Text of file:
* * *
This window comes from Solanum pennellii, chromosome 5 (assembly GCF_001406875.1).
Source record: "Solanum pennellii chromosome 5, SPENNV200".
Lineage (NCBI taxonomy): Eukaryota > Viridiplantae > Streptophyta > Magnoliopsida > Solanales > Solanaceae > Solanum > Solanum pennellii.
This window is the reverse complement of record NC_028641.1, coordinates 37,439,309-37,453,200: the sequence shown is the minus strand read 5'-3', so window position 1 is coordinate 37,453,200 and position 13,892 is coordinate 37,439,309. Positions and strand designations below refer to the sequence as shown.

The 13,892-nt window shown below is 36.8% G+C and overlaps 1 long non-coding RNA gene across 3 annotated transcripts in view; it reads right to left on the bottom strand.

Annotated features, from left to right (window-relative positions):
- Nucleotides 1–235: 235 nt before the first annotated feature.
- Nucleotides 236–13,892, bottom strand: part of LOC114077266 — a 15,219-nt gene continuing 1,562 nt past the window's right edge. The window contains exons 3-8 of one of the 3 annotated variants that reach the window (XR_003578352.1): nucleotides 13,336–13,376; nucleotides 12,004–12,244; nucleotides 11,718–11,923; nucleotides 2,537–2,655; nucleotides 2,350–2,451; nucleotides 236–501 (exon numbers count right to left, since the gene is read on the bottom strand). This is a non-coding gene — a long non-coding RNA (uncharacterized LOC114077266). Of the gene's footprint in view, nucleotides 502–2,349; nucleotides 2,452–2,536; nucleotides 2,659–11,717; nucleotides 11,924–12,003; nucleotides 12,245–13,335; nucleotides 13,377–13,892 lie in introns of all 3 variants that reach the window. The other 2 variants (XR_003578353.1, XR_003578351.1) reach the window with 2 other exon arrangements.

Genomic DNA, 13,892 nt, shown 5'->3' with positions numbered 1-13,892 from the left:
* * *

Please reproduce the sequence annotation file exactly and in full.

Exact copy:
This window comes from Solanum pennellii, chromosome 5 (assembly GCF_001406875.1).
Source record: "Solanum pennellii chromosome 5, SPENNV200".
Lineage (NCBI taxonomy): Eukaryota > Viridiplantae > Streptophyta > Magnoliopsida > Solanales > Solanaceae > Solanum > Solanum pennellii.
This window is the reverse complement of record NC_028641.1, coordinates 37,439,309-37,453,200: the sequence shown is the minus strand read 5'-3', so window position 1 is coordinate 37,453,200 and position 13,892 is coordinate 37,439,309. Positions and strand designations below refer to the sequence as shown.

The 13,892-nt window shown below is 36.8% G+C and overlaps 1 long non-coding RNA gene across 3 annotated transcripts in view; it reads right to left on the bottom strand.

Annotated features, from left to right (window-relative positions):
- Nucleotides 1–235: 235 nt before the first annotated feature.
- Nucleotides 236–13,892, bottom strand: part of LOC114077266 — a 15,219-nt gene continuing 1,562 nt past the window's right edge. The window contains exons 3-8 of one of the 3 annotated variants that reach the window (XR_003578352.1): nucleotides 13,336–13,376; nucleotides 12,004–12,244; nucleotides 11,718–11,923; nucleotides 2,537–2,655; nucleotides 2,350–2,451; nucleotides 236–501 (exon numbers count right to left, since the gene is read on the bottom strand). This is a non-coding gene — a long non-coding RNA (uncharacterized LOC114077266). Of the gene's footprint in view, nucleotides 502–2,349; nucleotides 2,452–2,536; nucleotides 2,659–11,717; nucleotides 11,924–12,003; nucleotides 12,245–13,335; nucleotides 13,377–13,892 lie in introns of all 3 variants that reach the window. The other 2 variants (XR_003578353.1, XR_003578351.1) reach the window with 2 other exon arrangements.

Genomic DNA, 13,892 nt, shown 5'->3' with positions numbered 1-13,892 from the left: